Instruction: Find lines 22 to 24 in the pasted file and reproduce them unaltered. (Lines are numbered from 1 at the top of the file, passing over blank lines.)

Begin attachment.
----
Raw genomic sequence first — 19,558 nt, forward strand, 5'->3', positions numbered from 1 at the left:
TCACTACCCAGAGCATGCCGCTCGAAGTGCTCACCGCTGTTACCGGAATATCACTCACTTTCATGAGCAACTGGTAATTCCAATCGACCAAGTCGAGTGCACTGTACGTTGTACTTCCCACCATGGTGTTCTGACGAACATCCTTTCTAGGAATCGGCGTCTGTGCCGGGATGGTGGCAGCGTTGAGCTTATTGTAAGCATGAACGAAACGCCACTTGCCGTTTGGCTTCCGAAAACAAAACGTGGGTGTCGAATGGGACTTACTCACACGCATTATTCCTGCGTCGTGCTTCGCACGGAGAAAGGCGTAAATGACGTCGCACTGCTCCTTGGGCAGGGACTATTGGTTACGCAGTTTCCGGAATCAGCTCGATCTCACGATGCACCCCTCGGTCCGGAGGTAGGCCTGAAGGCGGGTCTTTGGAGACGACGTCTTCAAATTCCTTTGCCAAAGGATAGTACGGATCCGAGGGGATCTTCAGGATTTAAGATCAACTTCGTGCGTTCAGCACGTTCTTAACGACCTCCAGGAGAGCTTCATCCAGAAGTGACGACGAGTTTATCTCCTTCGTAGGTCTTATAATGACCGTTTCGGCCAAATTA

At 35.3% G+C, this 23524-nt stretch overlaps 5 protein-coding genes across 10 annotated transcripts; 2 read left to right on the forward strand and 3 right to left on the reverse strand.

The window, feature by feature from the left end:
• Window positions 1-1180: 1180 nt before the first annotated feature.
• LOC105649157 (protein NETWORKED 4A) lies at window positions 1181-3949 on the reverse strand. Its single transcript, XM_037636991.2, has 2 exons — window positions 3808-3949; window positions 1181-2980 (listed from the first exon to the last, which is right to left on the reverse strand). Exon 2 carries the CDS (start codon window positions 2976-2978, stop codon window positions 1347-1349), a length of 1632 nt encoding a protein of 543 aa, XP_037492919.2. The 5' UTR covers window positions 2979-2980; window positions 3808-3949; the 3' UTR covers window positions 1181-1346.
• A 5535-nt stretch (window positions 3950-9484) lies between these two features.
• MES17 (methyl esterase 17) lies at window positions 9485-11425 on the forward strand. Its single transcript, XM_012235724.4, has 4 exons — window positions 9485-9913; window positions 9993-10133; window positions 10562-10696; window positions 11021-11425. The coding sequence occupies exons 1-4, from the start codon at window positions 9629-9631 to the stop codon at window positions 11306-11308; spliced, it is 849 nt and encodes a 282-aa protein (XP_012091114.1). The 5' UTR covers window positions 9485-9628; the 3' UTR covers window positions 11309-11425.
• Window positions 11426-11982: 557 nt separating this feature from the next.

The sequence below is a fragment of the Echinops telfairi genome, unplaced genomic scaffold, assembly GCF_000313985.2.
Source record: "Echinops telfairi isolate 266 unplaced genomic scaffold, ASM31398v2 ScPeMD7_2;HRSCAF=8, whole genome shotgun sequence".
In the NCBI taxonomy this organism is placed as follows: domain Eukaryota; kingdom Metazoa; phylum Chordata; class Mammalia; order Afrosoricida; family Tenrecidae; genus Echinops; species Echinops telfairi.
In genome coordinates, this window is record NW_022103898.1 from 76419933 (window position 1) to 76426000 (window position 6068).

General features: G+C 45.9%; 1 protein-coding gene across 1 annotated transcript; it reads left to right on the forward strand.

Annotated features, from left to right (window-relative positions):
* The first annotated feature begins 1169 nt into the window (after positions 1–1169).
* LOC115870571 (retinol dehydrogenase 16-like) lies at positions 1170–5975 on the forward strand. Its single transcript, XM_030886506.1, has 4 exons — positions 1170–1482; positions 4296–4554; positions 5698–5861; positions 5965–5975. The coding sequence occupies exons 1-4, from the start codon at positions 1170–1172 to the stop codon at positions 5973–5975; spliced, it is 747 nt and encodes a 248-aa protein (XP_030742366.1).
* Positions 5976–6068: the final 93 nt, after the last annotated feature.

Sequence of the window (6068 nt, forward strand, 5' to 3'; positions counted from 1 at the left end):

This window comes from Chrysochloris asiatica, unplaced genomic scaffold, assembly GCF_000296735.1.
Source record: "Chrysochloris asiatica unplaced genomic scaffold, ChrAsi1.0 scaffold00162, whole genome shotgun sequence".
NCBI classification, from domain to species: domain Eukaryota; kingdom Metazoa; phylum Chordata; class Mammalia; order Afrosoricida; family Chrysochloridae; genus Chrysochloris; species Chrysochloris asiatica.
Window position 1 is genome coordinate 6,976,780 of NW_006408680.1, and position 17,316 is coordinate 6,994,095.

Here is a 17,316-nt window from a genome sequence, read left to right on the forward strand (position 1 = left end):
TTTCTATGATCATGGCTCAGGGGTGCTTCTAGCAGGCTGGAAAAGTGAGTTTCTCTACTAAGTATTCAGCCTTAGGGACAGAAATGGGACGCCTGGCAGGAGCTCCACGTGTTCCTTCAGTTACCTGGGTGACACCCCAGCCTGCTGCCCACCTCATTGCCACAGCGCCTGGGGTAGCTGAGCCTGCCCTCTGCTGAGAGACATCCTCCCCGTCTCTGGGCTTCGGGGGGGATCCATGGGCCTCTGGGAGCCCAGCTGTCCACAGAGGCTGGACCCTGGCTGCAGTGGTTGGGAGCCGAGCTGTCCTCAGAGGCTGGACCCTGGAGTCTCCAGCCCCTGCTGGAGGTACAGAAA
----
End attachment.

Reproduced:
NCBI classification, from domain to species: domain Eukaryota; kingdom Metazoa; phylum Chordata; class Mammalia; order Afrosoricida; family Chrysochloridae; genus Chrysochloris; species Chrysochloris asiatica.
Window position 1 is genome coordinate 6,976,780 of NW_006408680.1, and position 17,316 is coordinate 6,994,095.

Here is a 17,316-nt window from a genome sequence, read left to right on the forward strand (position 1 = left end):